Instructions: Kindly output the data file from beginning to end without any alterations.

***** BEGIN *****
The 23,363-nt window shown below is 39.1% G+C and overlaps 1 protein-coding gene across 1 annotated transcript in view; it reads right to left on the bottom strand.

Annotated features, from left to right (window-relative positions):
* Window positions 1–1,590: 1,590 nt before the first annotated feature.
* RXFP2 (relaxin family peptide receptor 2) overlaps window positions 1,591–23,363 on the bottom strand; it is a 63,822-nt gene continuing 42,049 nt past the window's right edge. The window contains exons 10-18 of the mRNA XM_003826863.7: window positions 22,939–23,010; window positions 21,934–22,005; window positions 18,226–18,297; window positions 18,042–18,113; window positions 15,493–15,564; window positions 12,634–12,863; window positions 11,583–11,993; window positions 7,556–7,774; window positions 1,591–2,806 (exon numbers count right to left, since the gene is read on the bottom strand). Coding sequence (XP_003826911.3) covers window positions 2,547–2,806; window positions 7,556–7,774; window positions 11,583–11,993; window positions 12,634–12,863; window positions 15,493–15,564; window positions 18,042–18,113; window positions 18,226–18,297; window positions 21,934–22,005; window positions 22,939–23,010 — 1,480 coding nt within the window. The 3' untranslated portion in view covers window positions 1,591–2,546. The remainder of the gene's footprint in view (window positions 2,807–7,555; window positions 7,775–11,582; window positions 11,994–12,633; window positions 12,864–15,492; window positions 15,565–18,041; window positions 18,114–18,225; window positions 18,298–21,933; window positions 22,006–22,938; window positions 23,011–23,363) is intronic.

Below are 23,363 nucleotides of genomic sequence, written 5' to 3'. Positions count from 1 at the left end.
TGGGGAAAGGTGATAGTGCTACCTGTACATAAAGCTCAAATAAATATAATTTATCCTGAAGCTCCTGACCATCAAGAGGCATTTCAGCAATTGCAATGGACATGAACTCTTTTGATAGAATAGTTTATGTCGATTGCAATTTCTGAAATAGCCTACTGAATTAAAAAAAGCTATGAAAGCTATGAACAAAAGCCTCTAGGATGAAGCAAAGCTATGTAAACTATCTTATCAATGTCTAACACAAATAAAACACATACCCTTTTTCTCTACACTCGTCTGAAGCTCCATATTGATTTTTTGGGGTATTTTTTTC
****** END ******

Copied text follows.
The 23,363-nt window shown below is 39.1% G+C and overlaps 1 protein-coding gene across 1 annotated transcript in view; it reads right to left on the bottom strand.

Annotated features, from left to right (window-relative positions):
* Window positions 1–1,590: 1,590 nt before the first annotated feature.
* RXFP2 (relaxin family peptide receptor 2) overlaps window positions 1,591–23,363 on the bottom strand; it is a 63,822-nt gene continuing 42,049 nt past the window's right edge. The window contains exons 10-18 of the mRNA XM_003826863.7: window positions 22,939–23,010; window positions 21,934–22,005; window positions 18,226–18,297; window positions 18,042–18,113; window positions 15,493–15,564; window positions 12,634–12,863; window positions 11,583–11,993; window positions 7,556–7,774; window positions 1,591–2,806 (exon numbers count right to left, since the gene is read on the bottom strand). Coding sequence (XP_003826911.3) covers window positions 2,547–2,806; window positions 7,556–7,774; window positions 11,583–11,993; window positions 12,634–12,863; window positions 15,493–15,564; window positions 18,042–18,113; window positions 18,226–18,297; window positions 21,934–22,005; window positions 22,939–23,010 — 1,480 coding nt within the window. The 3' untranslated portion in view covers window positions 1,591–2,546. The remainder of the gene's footprint in view (window positions 2,807–7,555; window positions 7,775–11,582; window positions 11,994–12,633; window positions 12,864–15,492; window positions 15,565–18,041; window positions 18,114–18,225; window positions 18,298–21,933; window positions 22,006–22,938; window positions 23,011–23,363) is intronic.

Below are 23,363 nucleotides of genomic sequence, written 5' to 3'. Positions count from 1 at the left end.
TGGGGAAAGGTGATAGTGCTACCTGTACATAAAGCTCAAATAAATATAATTTATCCTGAAGCTCCTGACCATCAAGAGGCATTTCAGCAATTGCAATGGACATGAACTCTTTTGATAGAATAGTTTATGTCGATTGCAATTTCTGAAATAGCCTACTGAATTAAAAAAAGCTATGAAAGCTATGAACAAAAGCCTCTAGGATGAAGCAAAGCTATGTAAACTATCTTATCAATGTCTAACACAAATAAAACACATACCCTTTTTCTCTACACTCGTCTGAAGCTCCATATTGATTTTTTGGGGTATTTTTTTC